Craig Partridge does not see the Internet’s openness as a bad thing at all.
A three-time graduate of Harvard University, Partridge designed how email is routed via domain names and led the team that developed the first multi-gigabit router.
He is currently the chief scientist for networking research at Raytheon BBN Technologies.
In a recent video interview, the 2017 Internet Hall of Fame inductee said he is particularly proud of his efforts to foster connections among groups that would otherwise be isolated.
“One of the things that was an ‘aha’ moment was that we made the world better by increasing openness. The thing I remember most was a series of articles…about people in rural areas of the United States who found that they were no longer just the weirdo or oddball in their town.”
Although Ed Krol had many storied technical accomplishments during his 30-plus year career at the University of Illinois, the award he is most proud of is having one of his books named one of the New York Public Library’s “Books of the Century."
Krol made the esteemed list with his 1992 book The Whole Internet: User’s Guide & Catalog.
“It’s sort of a really good parlor trick,” he said. “It’s like, ‘What can you say about yourself that’s not Internet-related?’ I can say ‘I’m peers with Rachel Carson and Adolph Hitler.’”
Today, the book is described on Amazon as “still the best book on the Internet.” If you want to learn what the Internet was like in 1998, you can download the book for free non-commercial usage at a variety of sites.
Carson was an American marine biologist, author, and conservationist whose book Silent Spring was credited with advancing the global environmental movement.
Hitler made the list for his book, Mein Kampf.
If you ask Ed Krol how he got in to the Internet Hall of Fame, he’ll likely attribute it to luck, or at least fortunate timing.
Clearly, however, it was a lot more than that. In fact, it was his early work to make the Internet public that helped create the basis for today’s Internet.
As an author of a popular series of books about the Internet, he also played a key role in educating non-technical colleagues and the public about this technical, new, arcane world long before most were able to even connect to the network.
Ironically, he didn’t originally set out for a career in computers when he went to the University of Illinois at Urbana–Champaign.
“I came to the university as a physics major,” he said. “But it was the 1960s, so I switched to political science because then you felt like you had to do something relevant. In my junior year, I discovered computers. I found them incredibly interesting, incredibly stimulating. So I switched to computer science and have been doing that ever since.”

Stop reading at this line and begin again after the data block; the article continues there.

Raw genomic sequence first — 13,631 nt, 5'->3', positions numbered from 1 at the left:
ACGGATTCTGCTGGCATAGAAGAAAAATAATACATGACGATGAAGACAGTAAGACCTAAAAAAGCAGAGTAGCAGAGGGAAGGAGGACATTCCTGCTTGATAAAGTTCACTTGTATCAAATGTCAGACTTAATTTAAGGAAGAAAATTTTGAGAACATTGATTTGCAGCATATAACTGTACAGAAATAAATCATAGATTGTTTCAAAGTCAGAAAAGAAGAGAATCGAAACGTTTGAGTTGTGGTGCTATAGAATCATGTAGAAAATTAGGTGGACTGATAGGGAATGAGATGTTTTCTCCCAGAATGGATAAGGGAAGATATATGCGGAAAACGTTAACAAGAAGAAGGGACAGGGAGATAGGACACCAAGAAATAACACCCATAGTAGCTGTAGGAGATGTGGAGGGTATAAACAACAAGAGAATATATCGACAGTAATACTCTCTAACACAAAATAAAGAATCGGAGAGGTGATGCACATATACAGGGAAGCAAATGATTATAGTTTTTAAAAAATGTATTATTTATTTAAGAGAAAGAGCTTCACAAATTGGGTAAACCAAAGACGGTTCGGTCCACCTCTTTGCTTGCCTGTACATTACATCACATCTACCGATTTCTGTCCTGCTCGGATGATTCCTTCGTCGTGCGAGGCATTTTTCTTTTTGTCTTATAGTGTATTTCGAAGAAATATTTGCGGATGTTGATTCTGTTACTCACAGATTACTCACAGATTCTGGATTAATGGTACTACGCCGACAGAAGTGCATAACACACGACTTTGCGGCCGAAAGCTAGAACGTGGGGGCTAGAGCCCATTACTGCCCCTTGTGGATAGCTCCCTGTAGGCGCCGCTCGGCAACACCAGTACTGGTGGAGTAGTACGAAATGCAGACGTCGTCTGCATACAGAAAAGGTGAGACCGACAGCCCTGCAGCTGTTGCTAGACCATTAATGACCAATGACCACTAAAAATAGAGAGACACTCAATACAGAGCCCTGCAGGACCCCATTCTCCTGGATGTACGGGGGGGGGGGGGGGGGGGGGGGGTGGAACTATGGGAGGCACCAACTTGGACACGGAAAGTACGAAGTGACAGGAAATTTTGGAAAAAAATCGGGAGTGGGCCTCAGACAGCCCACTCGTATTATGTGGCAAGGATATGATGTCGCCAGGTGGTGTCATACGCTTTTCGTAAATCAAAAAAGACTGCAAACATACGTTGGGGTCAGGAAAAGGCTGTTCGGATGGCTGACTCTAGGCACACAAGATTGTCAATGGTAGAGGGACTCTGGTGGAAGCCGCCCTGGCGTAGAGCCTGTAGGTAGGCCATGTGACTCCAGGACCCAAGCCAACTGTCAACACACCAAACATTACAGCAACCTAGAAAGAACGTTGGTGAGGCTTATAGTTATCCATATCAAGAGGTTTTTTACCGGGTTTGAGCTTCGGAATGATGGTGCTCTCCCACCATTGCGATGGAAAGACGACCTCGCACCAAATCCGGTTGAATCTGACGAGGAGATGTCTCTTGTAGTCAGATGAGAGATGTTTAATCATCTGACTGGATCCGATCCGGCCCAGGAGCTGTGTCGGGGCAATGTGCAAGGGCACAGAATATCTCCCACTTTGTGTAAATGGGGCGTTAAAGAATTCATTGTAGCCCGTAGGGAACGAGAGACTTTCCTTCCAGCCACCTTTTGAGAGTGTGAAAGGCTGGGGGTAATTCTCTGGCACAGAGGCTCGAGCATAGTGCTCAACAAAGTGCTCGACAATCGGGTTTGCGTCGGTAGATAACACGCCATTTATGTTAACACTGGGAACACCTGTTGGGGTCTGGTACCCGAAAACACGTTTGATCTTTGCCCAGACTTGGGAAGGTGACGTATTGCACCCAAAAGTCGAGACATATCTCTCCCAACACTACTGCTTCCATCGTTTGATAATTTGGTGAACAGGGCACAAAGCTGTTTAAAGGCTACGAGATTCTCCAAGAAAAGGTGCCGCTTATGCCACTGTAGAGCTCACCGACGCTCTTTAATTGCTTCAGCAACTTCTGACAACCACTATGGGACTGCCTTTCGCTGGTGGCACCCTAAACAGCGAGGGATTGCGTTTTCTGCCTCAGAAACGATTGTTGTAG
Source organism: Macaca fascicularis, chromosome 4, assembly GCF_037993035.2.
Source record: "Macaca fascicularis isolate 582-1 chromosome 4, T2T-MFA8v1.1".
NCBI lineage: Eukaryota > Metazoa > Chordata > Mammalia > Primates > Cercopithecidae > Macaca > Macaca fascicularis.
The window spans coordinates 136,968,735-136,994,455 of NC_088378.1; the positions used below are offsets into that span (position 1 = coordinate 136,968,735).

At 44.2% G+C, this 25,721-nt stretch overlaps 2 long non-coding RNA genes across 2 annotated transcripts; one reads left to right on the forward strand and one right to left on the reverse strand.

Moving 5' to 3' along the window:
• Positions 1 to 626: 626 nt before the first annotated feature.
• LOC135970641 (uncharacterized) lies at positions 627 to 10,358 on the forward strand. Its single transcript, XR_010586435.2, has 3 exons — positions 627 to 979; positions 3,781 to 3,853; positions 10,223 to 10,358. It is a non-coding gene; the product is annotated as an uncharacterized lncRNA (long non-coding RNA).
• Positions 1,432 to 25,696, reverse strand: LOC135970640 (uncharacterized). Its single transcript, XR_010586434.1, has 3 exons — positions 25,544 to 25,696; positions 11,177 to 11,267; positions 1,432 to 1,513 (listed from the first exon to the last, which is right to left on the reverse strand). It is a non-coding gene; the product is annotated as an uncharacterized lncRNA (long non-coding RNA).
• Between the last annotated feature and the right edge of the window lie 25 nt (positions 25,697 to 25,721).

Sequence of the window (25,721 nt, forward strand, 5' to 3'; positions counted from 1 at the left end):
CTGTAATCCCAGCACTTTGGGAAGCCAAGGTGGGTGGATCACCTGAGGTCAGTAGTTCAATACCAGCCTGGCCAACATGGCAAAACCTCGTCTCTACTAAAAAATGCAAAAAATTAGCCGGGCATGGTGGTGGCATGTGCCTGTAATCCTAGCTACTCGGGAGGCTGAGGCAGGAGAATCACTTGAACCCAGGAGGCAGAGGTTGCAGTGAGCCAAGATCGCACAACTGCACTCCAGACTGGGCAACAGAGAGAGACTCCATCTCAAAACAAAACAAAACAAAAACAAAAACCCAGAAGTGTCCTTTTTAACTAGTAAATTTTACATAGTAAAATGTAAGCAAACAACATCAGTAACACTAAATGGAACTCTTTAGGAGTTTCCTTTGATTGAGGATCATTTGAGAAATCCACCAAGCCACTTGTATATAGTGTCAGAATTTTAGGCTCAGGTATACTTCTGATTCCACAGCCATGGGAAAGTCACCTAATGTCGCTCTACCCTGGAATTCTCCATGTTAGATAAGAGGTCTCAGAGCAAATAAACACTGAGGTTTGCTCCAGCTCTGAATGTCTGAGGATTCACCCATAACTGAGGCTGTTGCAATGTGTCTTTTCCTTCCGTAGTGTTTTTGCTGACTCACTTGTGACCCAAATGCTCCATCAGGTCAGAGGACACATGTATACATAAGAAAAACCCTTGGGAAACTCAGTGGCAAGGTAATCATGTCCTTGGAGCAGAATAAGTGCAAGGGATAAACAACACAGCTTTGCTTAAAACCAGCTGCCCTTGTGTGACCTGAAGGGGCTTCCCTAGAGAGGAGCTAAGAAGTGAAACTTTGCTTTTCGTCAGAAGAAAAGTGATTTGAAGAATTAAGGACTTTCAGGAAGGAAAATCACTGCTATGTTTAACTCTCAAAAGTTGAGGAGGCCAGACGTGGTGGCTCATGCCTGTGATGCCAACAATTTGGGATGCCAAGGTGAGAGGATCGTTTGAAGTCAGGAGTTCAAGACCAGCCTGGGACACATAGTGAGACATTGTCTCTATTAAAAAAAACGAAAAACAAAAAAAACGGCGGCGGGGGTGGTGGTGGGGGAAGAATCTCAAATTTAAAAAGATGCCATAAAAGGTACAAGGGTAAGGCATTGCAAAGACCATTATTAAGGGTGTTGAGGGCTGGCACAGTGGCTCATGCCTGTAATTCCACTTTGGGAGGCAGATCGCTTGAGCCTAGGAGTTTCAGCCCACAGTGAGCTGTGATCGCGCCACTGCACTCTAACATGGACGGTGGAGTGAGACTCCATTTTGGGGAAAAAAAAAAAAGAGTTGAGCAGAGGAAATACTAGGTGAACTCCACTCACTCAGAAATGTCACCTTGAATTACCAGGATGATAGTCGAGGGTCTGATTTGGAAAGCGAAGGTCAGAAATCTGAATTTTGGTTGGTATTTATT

His first job, he said, was doing weather modeling for atmospheric scientists.
“At the time,” Krol joked, “we could predict tomorrow’s weather next Sunday.”
But then he moved into networks, becoming the first networking manager for the university’s National Center for Supercomputer...
Published by UCLA’s Steve Crocker, that initial request was meant to help generate unofficial notes that would facilitate the development of the modern Internet’s precursor.
However, as noted in a SciHi blog post, the RFC has evolved beyond that since the initial call for “Host Software” to a two-step process that helps provide a fuller picture of the Internet’s development.
Writes SciHi: “The serialized RFCs compose a continuous historical record of the evolution of the internet standards and practices.”
The Internet is not quite in the same league with cockroaches and Twinkies, but one of its pioneers thinks it is close when it comes to indestructibility.
An Internet Hall of Fame inductee, Ben Segal was a developer at the European Organization for Nuclear Research in the web’s early days and created code such as legacy-to-Internet gateways to help protocol transitions.
In a recent interview with Sputnik, Segal noted that the Internet was designed with multiple redundancies, thus making it difficult to completely shut off, save for a nuclear explosion or other catastrophic event.
“A nuclear bomb launched over a country...can do tremendous harm with electronics,” he said. “That's been known for many, many years, and I'm quite sure all sides have got the capability to do that if they feel threatened.